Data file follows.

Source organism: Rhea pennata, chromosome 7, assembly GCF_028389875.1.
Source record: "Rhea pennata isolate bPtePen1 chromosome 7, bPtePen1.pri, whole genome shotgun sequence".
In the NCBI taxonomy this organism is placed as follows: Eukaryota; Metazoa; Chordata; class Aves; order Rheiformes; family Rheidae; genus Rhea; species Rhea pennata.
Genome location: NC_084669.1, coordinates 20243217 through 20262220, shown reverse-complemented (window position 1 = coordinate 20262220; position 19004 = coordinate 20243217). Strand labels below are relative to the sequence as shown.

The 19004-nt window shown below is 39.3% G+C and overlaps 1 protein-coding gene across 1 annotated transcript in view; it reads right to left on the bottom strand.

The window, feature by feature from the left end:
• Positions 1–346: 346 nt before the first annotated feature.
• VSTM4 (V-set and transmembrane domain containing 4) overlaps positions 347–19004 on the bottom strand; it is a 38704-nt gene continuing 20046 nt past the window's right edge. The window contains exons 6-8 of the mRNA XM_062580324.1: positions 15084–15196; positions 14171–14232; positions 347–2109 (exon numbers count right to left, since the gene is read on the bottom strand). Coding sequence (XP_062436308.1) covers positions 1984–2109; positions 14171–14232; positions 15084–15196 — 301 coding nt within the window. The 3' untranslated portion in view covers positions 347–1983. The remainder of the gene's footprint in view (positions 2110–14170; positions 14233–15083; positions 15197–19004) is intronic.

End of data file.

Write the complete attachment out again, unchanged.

Source organism: Rhea pennata, chromosome 7, assembly GCF_028389875.1.
Source record: "Rhea pennata isolate bPtePen1 chromosome 7, bPtePen1.pri, whole genome shotgun sequence".
In the NCBI taxonomy this organism is placed as follows: Eukaryota; Metazoa; Chordata; class Aves; order Rheiformes; family Rheidae; genus Rhea; species Rhea pennata.
Genome location: NC_084669.1, coordinates 20243217 through 20262220, shown reverse-complemented (window position 1 = coordinate 20262220; position 19004 = coordinate 20243217). Strand labels below are relative to the sequence as shown.

The 19004-nt window shown below is 39.3% G+C and overlaps 1 protein-coding gene across 1 annotated transcript in view; it reads right to left on the bottom strand.

The window, feature by feature from the left end:
• Positions 1–346: 346 nt before the first annotated feature.
• VSTM4 (V-set and transmembrane domain containing 4) overlaps positions 347–19004 on the bottom strand; it is a 38704-nt gene continuing 20046 nt past the window's right edge. The window contains exons 6-8 of the mRNA XM_062580324.1: positions 15084–15196; positions 14171–14232; positions 347–2109 (exon numbers count right to left, since the gene is read on the bottom strand). Coding sequence (XP_062436308.1) covers positions 1984–2109; positions 14171–14232; positions 15084–15196 — 301 coding nt within the window. The 3' untranslated portion in view covers positions 347–1983. The remainder of the gene's footprint in view (positions 2110–14170; positions 14233–15083; positions 15197–19004) is intronic.